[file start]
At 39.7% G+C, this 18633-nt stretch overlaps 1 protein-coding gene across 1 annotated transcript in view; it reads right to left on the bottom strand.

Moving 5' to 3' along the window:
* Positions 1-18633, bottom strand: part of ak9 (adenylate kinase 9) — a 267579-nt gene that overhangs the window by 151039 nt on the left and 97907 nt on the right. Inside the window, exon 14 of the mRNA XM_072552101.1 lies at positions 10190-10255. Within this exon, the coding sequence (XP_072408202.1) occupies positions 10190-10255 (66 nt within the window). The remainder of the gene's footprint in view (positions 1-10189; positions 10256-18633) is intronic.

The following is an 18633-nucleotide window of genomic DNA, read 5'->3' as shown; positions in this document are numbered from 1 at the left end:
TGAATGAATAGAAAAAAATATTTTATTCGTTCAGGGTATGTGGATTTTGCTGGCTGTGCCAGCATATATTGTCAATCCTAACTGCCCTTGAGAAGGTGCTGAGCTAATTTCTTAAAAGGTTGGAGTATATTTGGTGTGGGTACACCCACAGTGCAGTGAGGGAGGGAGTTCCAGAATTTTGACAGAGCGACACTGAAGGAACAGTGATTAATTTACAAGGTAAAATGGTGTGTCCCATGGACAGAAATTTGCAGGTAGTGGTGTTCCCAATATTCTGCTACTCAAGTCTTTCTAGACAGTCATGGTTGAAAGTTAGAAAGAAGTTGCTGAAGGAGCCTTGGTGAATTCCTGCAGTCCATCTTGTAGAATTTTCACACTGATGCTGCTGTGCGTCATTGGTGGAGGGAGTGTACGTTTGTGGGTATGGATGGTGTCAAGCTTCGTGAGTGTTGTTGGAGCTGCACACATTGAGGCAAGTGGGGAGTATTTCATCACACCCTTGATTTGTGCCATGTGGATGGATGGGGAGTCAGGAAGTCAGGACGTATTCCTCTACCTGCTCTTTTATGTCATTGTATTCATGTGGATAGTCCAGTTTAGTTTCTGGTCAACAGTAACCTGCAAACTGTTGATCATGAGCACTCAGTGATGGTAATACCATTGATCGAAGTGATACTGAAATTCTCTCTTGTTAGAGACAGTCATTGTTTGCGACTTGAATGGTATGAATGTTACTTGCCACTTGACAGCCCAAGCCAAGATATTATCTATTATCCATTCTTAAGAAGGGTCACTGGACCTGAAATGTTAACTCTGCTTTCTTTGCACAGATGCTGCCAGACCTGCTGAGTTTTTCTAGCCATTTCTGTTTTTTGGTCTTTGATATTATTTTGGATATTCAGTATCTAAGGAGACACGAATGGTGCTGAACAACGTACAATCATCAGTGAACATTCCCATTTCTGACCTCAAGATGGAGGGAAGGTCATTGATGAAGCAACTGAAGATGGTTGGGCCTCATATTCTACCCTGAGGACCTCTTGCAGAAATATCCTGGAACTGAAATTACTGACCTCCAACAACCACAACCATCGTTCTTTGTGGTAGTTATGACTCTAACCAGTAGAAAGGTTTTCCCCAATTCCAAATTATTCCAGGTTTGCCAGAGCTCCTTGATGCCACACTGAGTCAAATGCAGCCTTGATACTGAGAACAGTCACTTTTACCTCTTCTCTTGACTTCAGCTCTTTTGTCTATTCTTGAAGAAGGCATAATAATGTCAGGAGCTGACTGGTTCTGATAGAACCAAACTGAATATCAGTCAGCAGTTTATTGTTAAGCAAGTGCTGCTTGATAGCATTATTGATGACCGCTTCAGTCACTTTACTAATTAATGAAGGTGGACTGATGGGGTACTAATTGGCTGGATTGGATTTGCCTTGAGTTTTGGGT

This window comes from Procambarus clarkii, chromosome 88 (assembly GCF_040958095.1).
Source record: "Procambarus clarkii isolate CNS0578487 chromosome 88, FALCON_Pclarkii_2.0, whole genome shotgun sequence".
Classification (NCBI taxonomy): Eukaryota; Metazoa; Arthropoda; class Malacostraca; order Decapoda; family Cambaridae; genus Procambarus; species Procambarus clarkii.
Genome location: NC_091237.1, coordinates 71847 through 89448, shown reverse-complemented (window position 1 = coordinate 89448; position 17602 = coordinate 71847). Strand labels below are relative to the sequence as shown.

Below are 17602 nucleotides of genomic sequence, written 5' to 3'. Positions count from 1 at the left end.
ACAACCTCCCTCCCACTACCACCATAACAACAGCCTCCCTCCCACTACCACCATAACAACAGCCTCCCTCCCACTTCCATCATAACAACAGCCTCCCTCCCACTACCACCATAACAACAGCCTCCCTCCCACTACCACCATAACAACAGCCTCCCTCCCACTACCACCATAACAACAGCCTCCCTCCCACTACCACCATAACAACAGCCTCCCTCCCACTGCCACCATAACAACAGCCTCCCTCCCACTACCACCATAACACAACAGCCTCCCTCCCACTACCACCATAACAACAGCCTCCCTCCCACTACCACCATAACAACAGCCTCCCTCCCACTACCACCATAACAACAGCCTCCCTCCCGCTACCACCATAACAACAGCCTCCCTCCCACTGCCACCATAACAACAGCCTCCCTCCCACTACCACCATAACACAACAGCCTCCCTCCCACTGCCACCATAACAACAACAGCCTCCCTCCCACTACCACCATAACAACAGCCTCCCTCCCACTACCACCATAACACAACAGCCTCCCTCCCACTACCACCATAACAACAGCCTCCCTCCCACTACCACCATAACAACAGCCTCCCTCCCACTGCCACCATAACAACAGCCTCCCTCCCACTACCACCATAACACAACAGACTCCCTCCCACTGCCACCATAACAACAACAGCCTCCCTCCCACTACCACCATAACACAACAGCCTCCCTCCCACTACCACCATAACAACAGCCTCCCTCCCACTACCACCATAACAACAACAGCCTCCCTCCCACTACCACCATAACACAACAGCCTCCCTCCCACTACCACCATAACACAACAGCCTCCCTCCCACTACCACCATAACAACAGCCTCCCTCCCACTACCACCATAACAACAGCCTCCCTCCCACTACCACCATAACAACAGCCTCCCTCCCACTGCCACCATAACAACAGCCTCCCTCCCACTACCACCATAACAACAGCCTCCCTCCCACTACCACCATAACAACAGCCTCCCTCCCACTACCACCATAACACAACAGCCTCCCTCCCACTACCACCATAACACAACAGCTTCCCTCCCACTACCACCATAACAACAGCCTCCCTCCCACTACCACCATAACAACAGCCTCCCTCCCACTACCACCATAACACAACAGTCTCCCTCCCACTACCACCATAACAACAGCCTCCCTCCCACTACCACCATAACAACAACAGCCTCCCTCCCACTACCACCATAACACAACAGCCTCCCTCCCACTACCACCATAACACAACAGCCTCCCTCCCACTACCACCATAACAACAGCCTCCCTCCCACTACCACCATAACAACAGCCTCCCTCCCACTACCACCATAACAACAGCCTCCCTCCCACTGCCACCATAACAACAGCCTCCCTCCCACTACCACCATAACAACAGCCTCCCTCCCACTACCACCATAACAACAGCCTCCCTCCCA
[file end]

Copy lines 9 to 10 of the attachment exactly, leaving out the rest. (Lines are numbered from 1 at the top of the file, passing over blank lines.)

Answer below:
Genome location: NC_091237.1, coordinates 71847 through 89448, shown reverse-complemented (window position 1 = coordinate 89448; position 17602 = coordinate 71847). Strand labels below are relative to the sequence as shown.

Below are 17602 nucleotides of genomic sequence, written 5' to 3'. Positions count from 1 at the left end.